Syria free syris troops fire on assad forces
Chaos on the streets: Syrian forces do battle with rebels. Meanwhile, the diplomatic tension rise. Reuters

Fighting in parts of Syria has become so violent that it has qualified as a civil war, according to the head of the International Committee of the Red Cross (ICRC), Jakob Kellenberger.

The cities of Homs and Idlib have experienced particularly heavy fighting during the 14-month old uprising against President Bashar al-Assad

Both hotspots have satisfied the ICRC's three qualifying criteria for non-international armed conflict: intensity, duration and the level of organization of rebels fighting government forces.

It can be a situation of internal armed conflict in certain areas, an example was the fighting in Baba Amr in Homs in February, Kellenberger told Reuters.

The definition means that the Geneva Conventions on humane treatment of prisoners are now applicable to both sides of the conflict in the parts of Syria affected.

While this requires the humane treatment of prisoners on both sides, it also allows for the attack of military targets.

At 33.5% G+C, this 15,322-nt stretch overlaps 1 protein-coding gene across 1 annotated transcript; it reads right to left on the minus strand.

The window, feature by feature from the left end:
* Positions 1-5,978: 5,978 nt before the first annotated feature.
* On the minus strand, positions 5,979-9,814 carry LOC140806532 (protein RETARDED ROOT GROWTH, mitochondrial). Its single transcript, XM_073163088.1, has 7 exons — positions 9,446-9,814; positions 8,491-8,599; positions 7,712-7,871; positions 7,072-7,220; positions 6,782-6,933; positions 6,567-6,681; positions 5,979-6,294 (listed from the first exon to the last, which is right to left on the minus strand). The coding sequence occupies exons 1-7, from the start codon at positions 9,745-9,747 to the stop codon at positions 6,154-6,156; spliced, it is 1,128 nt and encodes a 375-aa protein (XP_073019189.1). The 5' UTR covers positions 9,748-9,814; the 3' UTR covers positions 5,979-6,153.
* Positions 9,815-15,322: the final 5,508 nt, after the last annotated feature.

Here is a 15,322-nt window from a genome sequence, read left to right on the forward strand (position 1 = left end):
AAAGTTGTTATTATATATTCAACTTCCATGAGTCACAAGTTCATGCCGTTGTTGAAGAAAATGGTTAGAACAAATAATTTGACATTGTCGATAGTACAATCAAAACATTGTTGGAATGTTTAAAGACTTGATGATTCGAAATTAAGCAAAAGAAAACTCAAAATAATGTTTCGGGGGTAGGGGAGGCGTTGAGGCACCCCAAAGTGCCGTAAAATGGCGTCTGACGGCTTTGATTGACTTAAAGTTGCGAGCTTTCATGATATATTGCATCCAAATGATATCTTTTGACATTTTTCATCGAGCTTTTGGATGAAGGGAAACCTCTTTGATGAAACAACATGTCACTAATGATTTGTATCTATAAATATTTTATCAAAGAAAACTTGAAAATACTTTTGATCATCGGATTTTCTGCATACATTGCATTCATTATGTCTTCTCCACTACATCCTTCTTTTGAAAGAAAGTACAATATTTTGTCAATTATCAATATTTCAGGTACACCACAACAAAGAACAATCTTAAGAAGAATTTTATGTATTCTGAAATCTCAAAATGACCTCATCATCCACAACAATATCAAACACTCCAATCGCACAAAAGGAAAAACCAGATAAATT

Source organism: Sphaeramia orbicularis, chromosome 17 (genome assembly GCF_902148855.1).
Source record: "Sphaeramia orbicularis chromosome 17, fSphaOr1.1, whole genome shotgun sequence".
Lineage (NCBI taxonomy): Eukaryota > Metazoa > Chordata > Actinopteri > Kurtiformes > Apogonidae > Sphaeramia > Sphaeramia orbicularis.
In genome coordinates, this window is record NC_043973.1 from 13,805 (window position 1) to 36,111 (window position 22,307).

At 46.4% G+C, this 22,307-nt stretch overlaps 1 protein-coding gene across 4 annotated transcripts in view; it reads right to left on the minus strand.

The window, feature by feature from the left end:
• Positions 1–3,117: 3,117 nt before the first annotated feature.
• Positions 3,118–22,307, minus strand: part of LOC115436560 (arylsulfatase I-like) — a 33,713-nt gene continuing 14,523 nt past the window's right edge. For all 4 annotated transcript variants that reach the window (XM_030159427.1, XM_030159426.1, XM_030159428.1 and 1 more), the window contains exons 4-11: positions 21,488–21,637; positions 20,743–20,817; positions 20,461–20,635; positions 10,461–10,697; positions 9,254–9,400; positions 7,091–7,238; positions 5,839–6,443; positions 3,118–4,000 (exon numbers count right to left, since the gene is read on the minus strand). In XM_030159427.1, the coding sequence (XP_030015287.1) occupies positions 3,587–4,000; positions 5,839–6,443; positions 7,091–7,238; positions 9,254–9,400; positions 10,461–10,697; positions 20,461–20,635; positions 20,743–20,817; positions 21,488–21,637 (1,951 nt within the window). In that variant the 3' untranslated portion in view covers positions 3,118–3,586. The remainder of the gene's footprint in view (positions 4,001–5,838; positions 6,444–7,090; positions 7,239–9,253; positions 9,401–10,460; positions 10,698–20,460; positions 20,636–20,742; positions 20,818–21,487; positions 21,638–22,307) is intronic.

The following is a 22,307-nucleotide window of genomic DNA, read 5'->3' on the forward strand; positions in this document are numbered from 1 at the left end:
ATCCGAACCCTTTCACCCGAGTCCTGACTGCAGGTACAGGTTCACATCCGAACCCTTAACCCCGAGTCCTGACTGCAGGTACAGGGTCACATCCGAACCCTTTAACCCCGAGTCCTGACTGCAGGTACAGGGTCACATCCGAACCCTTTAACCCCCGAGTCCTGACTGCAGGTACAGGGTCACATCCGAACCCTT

The news comes as the Red Cross appealed for more funds for the ICRC operation in Syria, the organization's 8th-largest in the world.

Tens of thousands of men, women and children are still displaced, said Kellenberger. Some are hosted by resident communities, while others have found refuge in public buildings. We are striving to bring them the help they urgently need by stepping up our emergency humanitarian response.''

The ICRC is currently sending around 100,000 food parcels a month to particularly vulnerable Syrians, but needs to expand its nearly 38 million Swiss francs ($41 million) budget for this year, according to Reuters.

The number of people who have very basic needs in terms of food and non-food items has increased very much. It is not only [the] consequences of fighting, it partly has to do with isolation of country through sanctions, Kellenberger added.

One of our biggest problems is to ensure wounded and sick have access to medical care without being afraid of being ill-treated. One of our biggest concerns is medical staff not being respected, be it the Syrian Arab Red Crescent or doctors doing surgery in private residences, he said.